How Marriage Fights Poverty

Moneybox
A blog about business and economics.
April 1 2013 2:07 PM

How Marriage Fights Poverty  

With various marriage debates back in the news, one thing that I think is worth clarifying is that as conservatives say, marriage is one of the most effective anti-poverty tools around. What conservatives tend not to say is that this largely happens through the power of pure statistical aggregation.

Consider the federal poverty line for a single parent with one child—$15,510. If you work 40 hours a week for 50 weeks a year at $7.25 an hour, you're left with just $14,500, and your little household is poor. But if a full-time minimum-wage worker with one kid marries a second full-time minimum-wage worker with one kid, then they have a combined income of $29,000, which puts them well above the federal poverty line for a family of four, which is only $23,550. In fact, you could add an additional kid and the five-person household still wouldn't be poor.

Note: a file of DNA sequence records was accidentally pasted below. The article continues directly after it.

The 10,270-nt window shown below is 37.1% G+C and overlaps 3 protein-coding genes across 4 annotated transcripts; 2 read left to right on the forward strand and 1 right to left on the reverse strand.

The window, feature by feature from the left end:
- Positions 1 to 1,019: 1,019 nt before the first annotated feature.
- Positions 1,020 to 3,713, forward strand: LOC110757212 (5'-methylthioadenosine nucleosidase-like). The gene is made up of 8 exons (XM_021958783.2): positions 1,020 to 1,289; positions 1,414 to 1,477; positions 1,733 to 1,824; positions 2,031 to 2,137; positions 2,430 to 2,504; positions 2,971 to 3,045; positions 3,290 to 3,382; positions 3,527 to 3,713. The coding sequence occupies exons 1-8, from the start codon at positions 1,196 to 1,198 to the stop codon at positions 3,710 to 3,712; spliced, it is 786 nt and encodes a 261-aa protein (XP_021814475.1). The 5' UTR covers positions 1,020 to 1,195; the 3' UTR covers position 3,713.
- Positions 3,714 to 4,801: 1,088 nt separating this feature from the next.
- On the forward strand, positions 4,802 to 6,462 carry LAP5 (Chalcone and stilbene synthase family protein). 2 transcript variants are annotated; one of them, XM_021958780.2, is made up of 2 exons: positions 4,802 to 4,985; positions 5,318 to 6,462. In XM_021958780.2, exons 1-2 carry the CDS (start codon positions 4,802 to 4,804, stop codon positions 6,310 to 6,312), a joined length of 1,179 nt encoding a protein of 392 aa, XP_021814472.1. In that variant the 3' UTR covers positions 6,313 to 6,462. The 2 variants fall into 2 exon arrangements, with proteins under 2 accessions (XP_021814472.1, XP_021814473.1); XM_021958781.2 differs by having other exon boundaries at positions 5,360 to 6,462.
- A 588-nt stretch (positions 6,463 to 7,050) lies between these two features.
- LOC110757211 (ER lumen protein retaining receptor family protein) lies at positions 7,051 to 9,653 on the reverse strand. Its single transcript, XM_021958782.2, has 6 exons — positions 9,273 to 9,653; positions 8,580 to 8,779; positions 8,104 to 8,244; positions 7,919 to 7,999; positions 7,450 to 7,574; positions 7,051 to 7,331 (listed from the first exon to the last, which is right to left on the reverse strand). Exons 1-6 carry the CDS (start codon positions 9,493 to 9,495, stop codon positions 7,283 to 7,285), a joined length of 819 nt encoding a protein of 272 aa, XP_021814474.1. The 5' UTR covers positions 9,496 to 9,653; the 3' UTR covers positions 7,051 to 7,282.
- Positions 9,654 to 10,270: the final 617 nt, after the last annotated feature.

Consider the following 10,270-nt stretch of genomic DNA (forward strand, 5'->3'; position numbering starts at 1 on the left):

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And good for them. But nobody is actually earning more money this way. The federal poverty line formula simply stipulates that one person needs at least $11,490 to not count as poor, and then each additional household member needs $4,020.

Matthew Yglesias is the executive editor of Vox and author of The Rent Is Too Damn High.

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